ASHRAE 90.1 Equipment
On October 29, 2010, the American Society of Heating, Refrigeration, and Air-Conditioning Engineers (ASHRAE) officially released ASHRAE Standard 90.1-2010, which sets efficiency levels for certain types of equipment, including commercial package air conditioning and heating equipment. Such equipment can include air-cooled, evaporatively-cooled, water-cooled, or water source (not including ground water source) electrically operated, unitary central air conditioners and central air conditioning heat pumps for commercial use. Commercial-sized water-cooled and evaporatively cooled air conditioners cool commercial facilities, using water instead of ambient air (as is used in air-cooled equipment) to cool the condensing coil. In the case of a water-cooled air conditioner, the condensing coil is submerged in circulating water; in the case of an evaporatively cooled air conditioner, the condensing coil is sprayed with water that evaporates as air passes over the coil. Both systems utilize the high heat capacity of water to optimize the heat transfer from the refrigerant in the condensing coil. Water-cooled air conditioners can be used effectively in any type of environment, while evaporatively cooled air conditioners are most effective in hot-dry climate regions (i.e., the southwestern United States).
ASHRAE Standard 90.1-2010 recently expanded its scope to include air conditioners and condensing units serving computer rooms. These units operate similarly to other types of commercial packaged air conditioners in that they provide space conditioning using a refrigeration cycle consisting of a compressor, condenser, expansion valve, and evaporator. However, air conditioners and condensing units serving computer rooms are typically designed to maintain the temperature in the conditioned space at 72 degrees Fahrenheit, and maintain a specific relative humidity.
Current Rulemaking Activities: The Energy Policy and Conservation Act (EPCA) established Federal energy conservation standards for commercial heating, air conditioning, and water heater equipment that generally correspond to the levels set in the American Society of Heating, Refrigeration, and Air-Conditioning Engineers (ASHRAE) Standard 90.1. EPCA also directs the U.S. Department of Energy (DOE) to consider amending the existing Federal energy efficiency standard for each type of equipment listed, each time ASHRAE Standard 90.1 is amended with respect to such equipment. For each type of equipment, EPCA directs that DOE must adopt amended standards at the new efficiency level in ASHRAE Standard 90.1, unless clear and convincing evidence supports a determination that adoption of a more stringent level as a national standard would produce significant additional energy savings and be technologically feasible and economically justified.
In a Notice of Data Availability (NODA), which DOE published in May 2011, DOE determined that ASHRAE Standard 90.1-2010 increased the efficiency level (in comparison to the Federal standard) or added new efficiency standards for the following equipment classes:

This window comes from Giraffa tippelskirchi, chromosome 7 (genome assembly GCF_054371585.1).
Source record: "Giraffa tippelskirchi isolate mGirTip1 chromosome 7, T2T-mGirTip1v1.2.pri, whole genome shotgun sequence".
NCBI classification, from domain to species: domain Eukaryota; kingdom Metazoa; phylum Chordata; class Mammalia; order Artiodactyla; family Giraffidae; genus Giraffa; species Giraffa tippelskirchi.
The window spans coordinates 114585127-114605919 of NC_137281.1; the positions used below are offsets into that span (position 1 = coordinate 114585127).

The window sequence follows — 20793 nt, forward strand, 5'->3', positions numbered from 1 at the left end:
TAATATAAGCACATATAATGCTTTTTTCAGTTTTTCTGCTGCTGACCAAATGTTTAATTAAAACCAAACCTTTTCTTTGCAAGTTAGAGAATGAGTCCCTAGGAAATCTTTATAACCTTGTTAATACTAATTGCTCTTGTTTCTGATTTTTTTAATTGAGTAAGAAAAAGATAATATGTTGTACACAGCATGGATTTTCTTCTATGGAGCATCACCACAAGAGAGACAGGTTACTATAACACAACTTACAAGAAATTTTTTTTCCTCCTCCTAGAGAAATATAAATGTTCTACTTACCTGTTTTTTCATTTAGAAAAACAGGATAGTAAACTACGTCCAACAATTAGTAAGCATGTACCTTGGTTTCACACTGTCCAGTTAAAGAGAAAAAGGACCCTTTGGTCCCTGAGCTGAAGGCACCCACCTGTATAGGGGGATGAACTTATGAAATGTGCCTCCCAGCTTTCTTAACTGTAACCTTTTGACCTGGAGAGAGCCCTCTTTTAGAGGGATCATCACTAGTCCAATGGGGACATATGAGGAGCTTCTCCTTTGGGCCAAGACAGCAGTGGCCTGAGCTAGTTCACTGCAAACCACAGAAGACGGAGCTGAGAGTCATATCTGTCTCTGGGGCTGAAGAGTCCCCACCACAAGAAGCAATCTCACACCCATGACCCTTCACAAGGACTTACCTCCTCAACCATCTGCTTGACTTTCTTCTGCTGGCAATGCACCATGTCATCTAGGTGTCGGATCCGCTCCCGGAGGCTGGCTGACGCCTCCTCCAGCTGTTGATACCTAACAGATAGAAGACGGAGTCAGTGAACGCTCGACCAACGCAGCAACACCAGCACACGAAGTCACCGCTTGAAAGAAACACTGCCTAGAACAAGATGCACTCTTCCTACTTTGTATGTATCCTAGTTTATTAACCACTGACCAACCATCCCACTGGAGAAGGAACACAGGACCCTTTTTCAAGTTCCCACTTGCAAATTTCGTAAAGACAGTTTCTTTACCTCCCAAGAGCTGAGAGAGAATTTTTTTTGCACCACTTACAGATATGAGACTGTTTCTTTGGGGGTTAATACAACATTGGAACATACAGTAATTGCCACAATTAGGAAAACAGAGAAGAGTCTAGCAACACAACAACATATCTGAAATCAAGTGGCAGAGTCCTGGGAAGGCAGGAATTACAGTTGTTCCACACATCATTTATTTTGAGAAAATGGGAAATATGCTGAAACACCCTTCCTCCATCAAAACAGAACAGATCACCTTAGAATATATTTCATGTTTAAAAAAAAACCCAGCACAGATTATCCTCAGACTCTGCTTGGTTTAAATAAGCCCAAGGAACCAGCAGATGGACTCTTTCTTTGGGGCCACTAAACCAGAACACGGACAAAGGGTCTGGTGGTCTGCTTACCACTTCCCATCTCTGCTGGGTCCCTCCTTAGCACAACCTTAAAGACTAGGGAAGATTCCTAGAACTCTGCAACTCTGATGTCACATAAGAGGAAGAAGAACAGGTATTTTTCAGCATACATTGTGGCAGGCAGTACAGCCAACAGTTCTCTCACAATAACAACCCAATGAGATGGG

· Small, Large, and Very Large Water-Cooled Air Conditioners;
· Small, Large, and Very Large Evaporatively Cooled Air Conditioners;
· Certain Small (only those with cooling capacity < 17,000 Btu/h) and Large Variable Refrigerant Flow (VRF) Water-Source Heat Pumps; and
· Air Conditioners and Condensing Units Serving Computer Rooms.
In addition, although ASHRAE Standard 90.1-2010 did not increase the efficiency level for single-package vertical air conditioners (SPVACs) and single-package vertical heat pumps (SPVHPs), DOE is required by EPCA, as amended by the Energy Independence and Security Act of 2007 (EISA 2007), to consider increasing the energy conservation standards for these equipment classes.
In the May 2011 NODA, DOE published the energy savings potential for water-cooled and evaporatively cooled air conditioners and SPVACs and SPVHPs (for sizes where equipment is available on the market). At the time of the NODA, DOE did not have enough information available to analyze the energy-savings potential for VRFs and computer room air conditioners. After obtaining sufficient information, DOE undertook these analyses for the Notice of Proposed Rulemaking (NOPR), which is expected to be published in January 2012.
Because of the significant potential for energy savings for SPVACs and SPVHPs, and because the Federal standards are currently the same as the efficiency levels in ASHRAE Standard 90.1-2010, DOE is conducting further analysis to determine if efficiency levels higher than those in ASHRAE are justified. A NOPR for these products is expected later in 2012.
Efficiency Rating: The efficiency descriptor for most commercial air conditioners is the energy efficiency ratio (EER). In the U.S., the EER is a steady-state efficiency rating which is determined by dividing the cooling capacity (in Btu/hr) by the electrical input (in watts). For commercial heat pump equipment, the coefficient of performance (COP) is an additional efficiency metric.
The efficiency descriptor for computer room air conditioners is the sensible coefficient of performance as defined in ASHRAE Standard 127 (SCOP-127). This is a ratio calculated by dividing the net sensible cooling capacity (in watts) by the total power input (in watts; excluding re-heaters and humidifiers) at conditions defined in ASHRAE Standard 127.
Analyses: Under contract to DOE, LBNL's Energy Efficiency Standards (EES) group conducted analyses for the NODA and for the NOPR, including:
- Shipments Analysis
- National Impact Analysis (National Energy Savings and Net Present Value)
- Emissions Analysis